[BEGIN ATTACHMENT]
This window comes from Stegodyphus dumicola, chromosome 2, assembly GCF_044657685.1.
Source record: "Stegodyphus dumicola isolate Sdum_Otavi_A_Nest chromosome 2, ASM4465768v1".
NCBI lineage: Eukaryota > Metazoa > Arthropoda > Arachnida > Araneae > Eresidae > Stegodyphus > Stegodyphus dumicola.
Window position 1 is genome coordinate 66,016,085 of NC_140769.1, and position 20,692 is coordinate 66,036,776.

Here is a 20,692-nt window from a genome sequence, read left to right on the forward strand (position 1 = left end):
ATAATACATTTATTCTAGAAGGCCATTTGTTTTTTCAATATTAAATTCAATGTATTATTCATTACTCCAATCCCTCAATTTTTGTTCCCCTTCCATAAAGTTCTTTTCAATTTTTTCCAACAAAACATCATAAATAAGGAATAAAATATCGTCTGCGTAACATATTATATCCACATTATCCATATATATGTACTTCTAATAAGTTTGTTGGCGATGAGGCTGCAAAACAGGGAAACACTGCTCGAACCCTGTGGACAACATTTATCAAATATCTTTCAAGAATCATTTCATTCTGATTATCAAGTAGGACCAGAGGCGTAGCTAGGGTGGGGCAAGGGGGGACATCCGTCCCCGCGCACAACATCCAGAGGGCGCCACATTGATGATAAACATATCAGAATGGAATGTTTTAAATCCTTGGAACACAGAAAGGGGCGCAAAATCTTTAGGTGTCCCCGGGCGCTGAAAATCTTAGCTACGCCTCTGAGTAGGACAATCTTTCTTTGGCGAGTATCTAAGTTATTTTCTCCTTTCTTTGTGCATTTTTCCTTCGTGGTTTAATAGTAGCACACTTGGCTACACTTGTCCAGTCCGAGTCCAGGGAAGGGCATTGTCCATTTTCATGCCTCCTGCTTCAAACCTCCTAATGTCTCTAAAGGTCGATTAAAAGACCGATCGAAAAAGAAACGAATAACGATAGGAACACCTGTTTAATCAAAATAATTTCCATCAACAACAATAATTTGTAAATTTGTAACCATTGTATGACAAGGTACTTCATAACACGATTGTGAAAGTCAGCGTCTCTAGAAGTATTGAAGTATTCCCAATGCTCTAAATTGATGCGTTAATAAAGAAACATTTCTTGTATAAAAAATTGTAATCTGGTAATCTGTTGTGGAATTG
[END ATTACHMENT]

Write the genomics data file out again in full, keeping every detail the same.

This window comes from Stegodyphus dumicola, chromosome 2, assembly GCF_044657685.1.
Source record: "Stegodyphus dumicola isolate Sdum_Otavi_A_Nest chromosome 2, ASM4465768v1".
NCBI lineage: Eukaryota > Metazoa > Arthropoda > Arachnida > Araneae > Eresidae > Stegodyphus > Stegodyphus dumicola.
Window position 1 is genome coordinate 66,016,085 of NC_140769.1, and position 20,692 is coordinate 66,036,776.

Here is a 20,692-nt window from a genome sequence, read left to right on the forward strand (position 1 = left end):
ATAATACATTTATTCTAGAAGGCCATTTGTTTTTTCAATATTAAATTCAATGTATTATTCATTACTCCAATCCCTCAATTTTTGTTCCCCTTCCATAAAGTTCTTTTCAATTTTTTCCAACAAAACATCATAAATAAGGAATAAAATATCGTCTGCGTAACATATTATATCCACATTATCCATATATATGTACTTCTAATAAGTTTGTTGGCGATGAGGCTGCAAAACAGGGAAACACTGCTCGAACCCTGTGGACAACATTTATCAAATATCTTTCAAGAATCATTTCATTCTGATTATCAAGTAGGACCAGAGGCGTAGCTAGGGTGGGGCAAGGGGGGACATCCGTCCCCGCGCACAACATCCAGAGGGCGCCACATTGATGATAAACATATCAGAATGGAATGTTTTAAATCCTTGGAACACAGAAAGGGGCGCAAAATCTTTAGGTGTCCCCGGGCGCTGAAAATCTTAGCTACGCCTCTGAGTAGGACAATCTTTCTTTGGCGAGTATCTAAGTTATTTTCTCCTTTCTTTGTGCATTTTTCCTTCGTGGTTTAATAGTAGCACACTTGGCTACACTTGTCCAGTCCGAGTCCAGGGAAGGGCATTGTCCATTTTCATGCCTCCTGCTTCAAACCTCCTAATGTCTCTAAAGGTCGATTAAAAGACCGATCGAAAAAGAAACGAATAACGATAGGAACACCTGTTTAATCAAAATAATTTCCATCAACAACAATAATTTGTAAATTTGTAACCATTGTATGACAAGGTACTTCATAACACGATTGTGAAAGTCAGCGTCTCTAGAAGTATTGAAGTATTCCCAATGCTCTAAATTGATGCGTTAATAAAGAAACATTTCTTGTATAAAAAATTGTAATCTGGTAATCTGTTGTGGAATTG